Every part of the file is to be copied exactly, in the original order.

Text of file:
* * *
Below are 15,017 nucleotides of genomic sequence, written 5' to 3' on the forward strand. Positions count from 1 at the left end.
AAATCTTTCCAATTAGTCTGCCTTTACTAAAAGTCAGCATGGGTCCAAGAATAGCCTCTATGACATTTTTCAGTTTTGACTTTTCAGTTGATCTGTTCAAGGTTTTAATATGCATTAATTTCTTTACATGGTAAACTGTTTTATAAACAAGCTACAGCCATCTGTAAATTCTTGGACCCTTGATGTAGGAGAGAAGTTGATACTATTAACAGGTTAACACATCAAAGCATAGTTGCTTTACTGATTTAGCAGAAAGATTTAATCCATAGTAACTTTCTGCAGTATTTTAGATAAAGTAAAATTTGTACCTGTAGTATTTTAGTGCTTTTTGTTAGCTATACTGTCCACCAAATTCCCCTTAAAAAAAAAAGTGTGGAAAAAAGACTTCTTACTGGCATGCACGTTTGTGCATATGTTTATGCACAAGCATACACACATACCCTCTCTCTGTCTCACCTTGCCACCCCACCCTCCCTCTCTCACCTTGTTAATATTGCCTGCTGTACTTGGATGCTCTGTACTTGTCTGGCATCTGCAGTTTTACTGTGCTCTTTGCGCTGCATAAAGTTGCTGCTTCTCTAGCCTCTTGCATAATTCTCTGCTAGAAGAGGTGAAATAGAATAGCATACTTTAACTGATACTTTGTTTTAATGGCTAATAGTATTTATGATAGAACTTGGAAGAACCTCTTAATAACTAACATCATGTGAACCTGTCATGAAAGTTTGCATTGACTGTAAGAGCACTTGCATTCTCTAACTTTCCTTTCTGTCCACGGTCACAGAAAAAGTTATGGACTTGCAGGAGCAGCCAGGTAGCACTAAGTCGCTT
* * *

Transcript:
Below are 15,017 nucleotides of genomic sequence, written 5' to 3' on the forward strand. Positions count from 1 at the left end.
AAATCTTTCCAATTAGTCTGCCTTTACTAAAAGTCAGCATGGGTCCAAGAATAGCCTCTATGACATTTTTCAGTTTTGACTTTTCAGTTGATCTGTTCAAGGTTTTAATATGCATTAATTTCTTTACATGGTAAACTGTTTTATAAACAAGCTACAGCCATCTGTAAATTCTTGGACCCTTGATGTAGGAGAGAAGTTGATACTATTAACAGGTTAACACATCAAAGCATAGTTGCTTTACTGATTTAGCAGAAAGATTTAATCCATAGTAACTTTCTGCAGTATTTTAGATAAAGTAAAATTTGTACCTGTAGTATTTTAGTGCTTTTTGTTAGCTATACTGTCCACCAAATTCCCCTTAAAAAAAAAAGTGTGGAAAAAAGACTTCTTACTGGCATGCACGTTTGTGCATATGTTTATGCACAAGCATACACACATACCCTCTCTCTGTCTCACCTTGCCACCCCACCCTCCCTCTCTCACCTTGTTAATATTGCCTGCTGTACTTGGATGCTCTGTACTTGTCTGGCATCTGCAGTTTTACTGTGCTCTTTGCGCTGCATAAAGTTGCTGCTTCTCTAGCCTCTTGCATAATTCTCTGCTAGAAGAGGTGAAATAGAATAGCATACTTTAACTGATACTTTGTTTTAATGGCTAATAGTATTTATGATAGAACTTGGAAGAACCTCTTAATAACTAACATCATGTGAACCTGTCATGAAAGTTTGCATTGACTGTAAGAGCACTTGCATTCTCTAACTTTCCTTTCTGTCCACGGTCACAGAAAAAGTTATGGACTTGCAGGAGCAGCCAGGTAGCACTAAGTCGCTT